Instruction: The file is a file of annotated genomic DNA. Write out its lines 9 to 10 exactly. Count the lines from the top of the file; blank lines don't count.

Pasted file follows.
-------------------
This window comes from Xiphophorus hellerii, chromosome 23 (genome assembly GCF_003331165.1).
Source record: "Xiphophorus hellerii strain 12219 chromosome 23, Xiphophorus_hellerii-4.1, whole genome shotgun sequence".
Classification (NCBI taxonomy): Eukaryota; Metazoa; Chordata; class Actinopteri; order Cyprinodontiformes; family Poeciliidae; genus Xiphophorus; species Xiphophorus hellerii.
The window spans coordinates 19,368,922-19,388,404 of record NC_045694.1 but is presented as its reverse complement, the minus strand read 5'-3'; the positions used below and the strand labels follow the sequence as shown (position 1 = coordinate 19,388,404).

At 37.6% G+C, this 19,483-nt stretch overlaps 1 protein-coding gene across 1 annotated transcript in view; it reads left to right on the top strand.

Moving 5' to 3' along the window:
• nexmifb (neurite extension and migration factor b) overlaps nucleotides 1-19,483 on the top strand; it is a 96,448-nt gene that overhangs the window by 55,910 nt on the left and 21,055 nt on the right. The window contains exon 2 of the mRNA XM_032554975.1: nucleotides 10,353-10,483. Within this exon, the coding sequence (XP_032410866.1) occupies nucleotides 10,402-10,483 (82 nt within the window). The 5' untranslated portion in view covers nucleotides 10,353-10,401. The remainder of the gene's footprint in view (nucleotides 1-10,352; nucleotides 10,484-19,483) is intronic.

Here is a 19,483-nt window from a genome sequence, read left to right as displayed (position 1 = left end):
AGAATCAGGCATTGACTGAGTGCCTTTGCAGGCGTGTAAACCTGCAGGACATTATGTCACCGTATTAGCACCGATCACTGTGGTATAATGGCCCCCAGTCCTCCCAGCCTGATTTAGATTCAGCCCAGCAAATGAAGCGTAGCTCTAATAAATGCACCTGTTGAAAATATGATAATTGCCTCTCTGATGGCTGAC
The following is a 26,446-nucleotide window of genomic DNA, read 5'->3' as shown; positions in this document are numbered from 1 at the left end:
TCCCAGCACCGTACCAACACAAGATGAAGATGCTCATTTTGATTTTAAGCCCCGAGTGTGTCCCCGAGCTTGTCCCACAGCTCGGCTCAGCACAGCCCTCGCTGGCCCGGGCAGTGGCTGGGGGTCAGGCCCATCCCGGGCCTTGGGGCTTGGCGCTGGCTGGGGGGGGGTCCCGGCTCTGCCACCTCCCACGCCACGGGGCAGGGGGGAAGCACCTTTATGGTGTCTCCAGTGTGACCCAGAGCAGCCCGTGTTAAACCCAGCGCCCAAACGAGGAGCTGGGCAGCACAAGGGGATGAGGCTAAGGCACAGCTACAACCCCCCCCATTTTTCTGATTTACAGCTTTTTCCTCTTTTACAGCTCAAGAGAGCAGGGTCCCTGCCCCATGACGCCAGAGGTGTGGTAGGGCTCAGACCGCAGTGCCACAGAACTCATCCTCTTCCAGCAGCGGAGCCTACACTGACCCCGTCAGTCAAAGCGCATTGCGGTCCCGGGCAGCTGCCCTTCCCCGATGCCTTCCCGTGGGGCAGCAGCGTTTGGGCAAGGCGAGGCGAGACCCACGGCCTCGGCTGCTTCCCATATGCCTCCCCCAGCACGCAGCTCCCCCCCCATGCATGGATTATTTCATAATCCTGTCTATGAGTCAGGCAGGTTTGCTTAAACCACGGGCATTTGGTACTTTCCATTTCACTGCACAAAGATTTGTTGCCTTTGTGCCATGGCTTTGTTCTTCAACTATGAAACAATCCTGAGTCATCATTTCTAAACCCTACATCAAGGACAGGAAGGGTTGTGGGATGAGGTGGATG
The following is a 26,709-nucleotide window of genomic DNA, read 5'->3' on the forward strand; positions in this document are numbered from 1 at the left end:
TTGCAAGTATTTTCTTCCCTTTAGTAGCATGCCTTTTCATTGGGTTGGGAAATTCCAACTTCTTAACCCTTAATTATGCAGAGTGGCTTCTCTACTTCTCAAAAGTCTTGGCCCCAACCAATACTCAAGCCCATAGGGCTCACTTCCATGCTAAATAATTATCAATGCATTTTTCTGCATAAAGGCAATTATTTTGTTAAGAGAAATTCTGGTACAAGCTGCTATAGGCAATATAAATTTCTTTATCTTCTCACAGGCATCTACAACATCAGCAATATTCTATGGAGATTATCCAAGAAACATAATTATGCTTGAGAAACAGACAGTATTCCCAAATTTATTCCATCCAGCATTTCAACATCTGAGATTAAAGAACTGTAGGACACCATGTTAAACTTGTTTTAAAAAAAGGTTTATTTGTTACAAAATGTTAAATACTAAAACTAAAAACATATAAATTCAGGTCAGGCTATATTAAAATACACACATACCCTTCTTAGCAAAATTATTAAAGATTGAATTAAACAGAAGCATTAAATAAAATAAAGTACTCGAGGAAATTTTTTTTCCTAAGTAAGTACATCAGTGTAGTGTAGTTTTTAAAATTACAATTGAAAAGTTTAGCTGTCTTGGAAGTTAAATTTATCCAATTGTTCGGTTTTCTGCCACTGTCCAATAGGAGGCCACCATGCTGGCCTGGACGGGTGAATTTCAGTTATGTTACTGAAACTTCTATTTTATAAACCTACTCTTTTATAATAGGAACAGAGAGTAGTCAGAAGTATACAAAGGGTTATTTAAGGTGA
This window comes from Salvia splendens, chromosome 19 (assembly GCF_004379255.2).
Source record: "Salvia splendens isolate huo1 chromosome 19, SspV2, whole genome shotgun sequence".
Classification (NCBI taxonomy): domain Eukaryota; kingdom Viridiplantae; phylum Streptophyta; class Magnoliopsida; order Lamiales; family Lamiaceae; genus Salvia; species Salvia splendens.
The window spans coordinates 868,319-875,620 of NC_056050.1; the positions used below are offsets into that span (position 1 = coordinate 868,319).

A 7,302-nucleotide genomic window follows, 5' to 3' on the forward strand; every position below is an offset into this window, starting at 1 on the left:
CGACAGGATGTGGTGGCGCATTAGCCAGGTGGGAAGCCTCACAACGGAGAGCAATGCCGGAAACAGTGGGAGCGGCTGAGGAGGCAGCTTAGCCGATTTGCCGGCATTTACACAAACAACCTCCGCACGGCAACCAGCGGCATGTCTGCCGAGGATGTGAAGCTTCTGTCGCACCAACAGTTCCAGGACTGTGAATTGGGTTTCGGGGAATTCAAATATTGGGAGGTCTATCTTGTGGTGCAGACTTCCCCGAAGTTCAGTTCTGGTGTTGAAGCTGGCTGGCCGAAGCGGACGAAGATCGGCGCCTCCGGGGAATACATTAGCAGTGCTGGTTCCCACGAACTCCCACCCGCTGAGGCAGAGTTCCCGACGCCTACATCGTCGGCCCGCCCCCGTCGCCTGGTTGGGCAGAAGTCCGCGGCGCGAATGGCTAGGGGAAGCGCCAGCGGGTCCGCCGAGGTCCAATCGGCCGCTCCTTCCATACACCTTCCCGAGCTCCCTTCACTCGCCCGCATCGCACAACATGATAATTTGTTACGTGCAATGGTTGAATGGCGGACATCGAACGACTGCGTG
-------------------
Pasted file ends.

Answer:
AGAATCAGGCATTGACTGAGTGCCTTTGCAGGCGTGTAAACCTGCAGGACATTATGTCACCGTATTAGCACCGATCACTGTGGTATAATGGCCCCCAGTCCTCCCAGCCTGATTTAGATTCAGCCCAGCAAATGAAGCGTAGCTCTAATAAATGCACCTGTTGAAAATATGATAATTGCCTCTCTGATGGCTGAC
The following is a 26,446-nucleotide window of genomic DNA, read 5'->3' as shown; positions in this document are numbered from 1 at the left end: